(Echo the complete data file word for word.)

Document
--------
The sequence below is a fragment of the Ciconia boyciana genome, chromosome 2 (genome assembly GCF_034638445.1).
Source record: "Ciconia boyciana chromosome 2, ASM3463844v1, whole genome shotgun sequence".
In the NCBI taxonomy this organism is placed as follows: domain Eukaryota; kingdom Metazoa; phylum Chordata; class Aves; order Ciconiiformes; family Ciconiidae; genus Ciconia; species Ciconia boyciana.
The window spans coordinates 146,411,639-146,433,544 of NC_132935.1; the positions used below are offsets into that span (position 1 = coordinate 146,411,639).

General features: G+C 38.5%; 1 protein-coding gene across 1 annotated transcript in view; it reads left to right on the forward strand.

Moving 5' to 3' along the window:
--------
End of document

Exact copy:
The sequence below is a fragment of the Ciconia boyciana genome, chromosome 2 (genome assembly GCF_034638445.1).
Source record: "Ciconia boyciana chromosome 2, ASM3463844v1, whole genome shotgun sequence".
In the NCBI taxonomy this organism is placed as follows: domain Eukaryota; kingdom Metazoa; phylum Chordata; class Aves; order Ciconiiformes; family Ciconiidae; genus Ciconia; species Ciconia boyciana.
The window spans coordinates 146,411,639-146,433,544 of NC_132935.1; the positions used below are offsets into that span (position 1 = coordinate 146,411,639).

General features: G+C 38.5%; 1 protein-coding gene across 1 annotated transcript in view; it reads left to right on the forward strand.

Moving 5' to 3' along the window: